One of the key factors affecting benthic habitats is disturbance, which in shallow subtidal habitats increases in winter due to weather conditions. Storms may cause dramatic changes in distribution of macro-infauna by washing out dominant species, opening the sediment to recolonization by adults and/or available spat/larvae (Eagle, 1975; Rees et al., 1976; Hall, 1994) and by reducing success of recruitment by newly settled spat or larvae (see Hall, 1994 for review). For example, during winter gales along the North Wales coast large numbers of Abra alba were cast ashore and over winter survival rate was as low as 7% in the more exposed locations, whilst the survival rates of the polychaetes Eteone longa and Nephtys hombergi were 29% and 22% respectively (Rees et al., 1976). Hayward & Ryland (1995) reported that Crepidula fornicata is sensitive to movement of the substratum during periods of increased wave action and is often found cast ashore following storms. Soft bodied epifauna, such as ascidians, are likely to be very sensitive to storm damage and will probably suffer high mortality during winter storms. Rapid recolonization occurs in summer and therefore abundances are likely to vary considerably due to physical disturbance.

Habitat structure and complexity

The mixed sediment in this biotope is the important structural component, providing the complexity required by the associated community. Epifauna are attached to the cobbles and shell debris and infauna burrow in the soft underlying sediment. Sediment deposition, and therefore the spatial extent of the biotope, is initially dictated by the physiography and underlying geology coupled with the hydrodynamic regime (Elliot et al., 1998). However, once Crepidula fornicata becomes established, it strongly influences the nature of the sediment. Slipper limpets typically attach to a member of the same species, forming chains, which can comprise of up to 12 individuals. In suitable conditions, Crepidula fornicata can reach very high densities; up to 4770 individuals per m2 (de Montaduin & Sauriau, 1999). The resultant shell debris provides a hard substratum for attachment of juvenile Crepidula fornicata, hence perpetuating the population, and also for other epifauna, such as ascidians. Crepidula fornicata also has a major effect on the biotope through the deposition of faeces and pseudofaeces. The deposited sediment can smother other suspension feeders and render the substratum unsuitable for larval settlement (Fretter & Graham, 1981; Blanchard, 1997). In this way, settlement of Crepidula fornicata can initiate a shift away from the oyster beds biotope (IMX.Ost) towards IMX.CreAph. Indeed, this biotope often occurs on relict oyster beds. Conversely, the deposition of faeces and pseudofaeces by Crepidula fornicata can render the substratum more suitable for infauna and deposit feeders (Barnes & Hughes, 1992).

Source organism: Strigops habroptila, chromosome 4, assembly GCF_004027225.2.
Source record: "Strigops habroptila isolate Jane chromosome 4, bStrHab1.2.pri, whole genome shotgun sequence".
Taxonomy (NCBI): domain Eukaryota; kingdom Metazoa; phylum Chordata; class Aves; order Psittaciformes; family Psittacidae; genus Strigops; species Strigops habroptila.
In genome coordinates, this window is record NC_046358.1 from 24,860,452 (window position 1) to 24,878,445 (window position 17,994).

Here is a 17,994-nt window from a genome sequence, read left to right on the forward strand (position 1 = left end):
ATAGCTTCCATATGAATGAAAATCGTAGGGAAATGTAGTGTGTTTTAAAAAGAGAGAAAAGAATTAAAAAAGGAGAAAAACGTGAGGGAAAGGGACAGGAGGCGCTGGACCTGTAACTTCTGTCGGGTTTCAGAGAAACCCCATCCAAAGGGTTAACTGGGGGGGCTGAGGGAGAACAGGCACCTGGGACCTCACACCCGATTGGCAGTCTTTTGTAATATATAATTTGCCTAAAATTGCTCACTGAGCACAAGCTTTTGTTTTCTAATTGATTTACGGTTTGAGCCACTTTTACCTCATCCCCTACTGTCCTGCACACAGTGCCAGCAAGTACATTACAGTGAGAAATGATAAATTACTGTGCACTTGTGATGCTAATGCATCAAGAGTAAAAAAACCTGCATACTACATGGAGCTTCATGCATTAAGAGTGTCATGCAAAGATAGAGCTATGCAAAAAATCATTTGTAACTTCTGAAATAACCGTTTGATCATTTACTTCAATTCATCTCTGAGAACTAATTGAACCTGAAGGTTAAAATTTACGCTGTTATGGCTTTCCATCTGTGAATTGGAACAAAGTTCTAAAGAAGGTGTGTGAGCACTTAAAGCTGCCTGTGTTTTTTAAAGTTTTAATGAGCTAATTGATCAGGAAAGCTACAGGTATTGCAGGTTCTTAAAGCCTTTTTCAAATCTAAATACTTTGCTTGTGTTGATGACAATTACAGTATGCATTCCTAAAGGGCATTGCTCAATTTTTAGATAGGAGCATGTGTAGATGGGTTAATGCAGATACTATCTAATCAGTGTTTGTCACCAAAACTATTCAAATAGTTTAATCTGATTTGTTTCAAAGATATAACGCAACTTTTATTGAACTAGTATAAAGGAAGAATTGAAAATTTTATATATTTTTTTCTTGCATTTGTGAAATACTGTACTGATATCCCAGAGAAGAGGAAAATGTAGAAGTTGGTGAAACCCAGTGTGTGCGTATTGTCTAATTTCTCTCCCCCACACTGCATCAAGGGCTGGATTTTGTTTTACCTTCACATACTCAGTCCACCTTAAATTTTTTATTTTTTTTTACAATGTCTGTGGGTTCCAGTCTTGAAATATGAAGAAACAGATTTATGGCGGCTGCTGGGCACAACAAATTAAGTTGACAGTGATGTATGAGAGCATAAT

Primary production in this biotope comes from benthic microalgae (microphytobenthos e.g. diatoms, flagellates and euglenoides) and water column phytoplankton. Photosynthetic processes may be light limited due to the turbidity of the water (Elliot et al., 1998) and hence primary production is usually low. Large allochthonous inputs of nutrients, sediment and organic matter come from the sea and from discharges of river water containing both naturally derived nutrients and anthropogenic nutrients (e.g. sewage) (Elliot et al., 1998). Secondary productivity in this biotope can therefore be very high and is reflected by the very large abundances obtained by the characterizing species. Crepidula fornicata, for example, can reach densities of 4770 individuals per m² (de Montaduin & Sauriau, 1999) and Aphelochaeta marioni of 108,000 individuals per m² (Gibbs, 1969).

Recruitment processes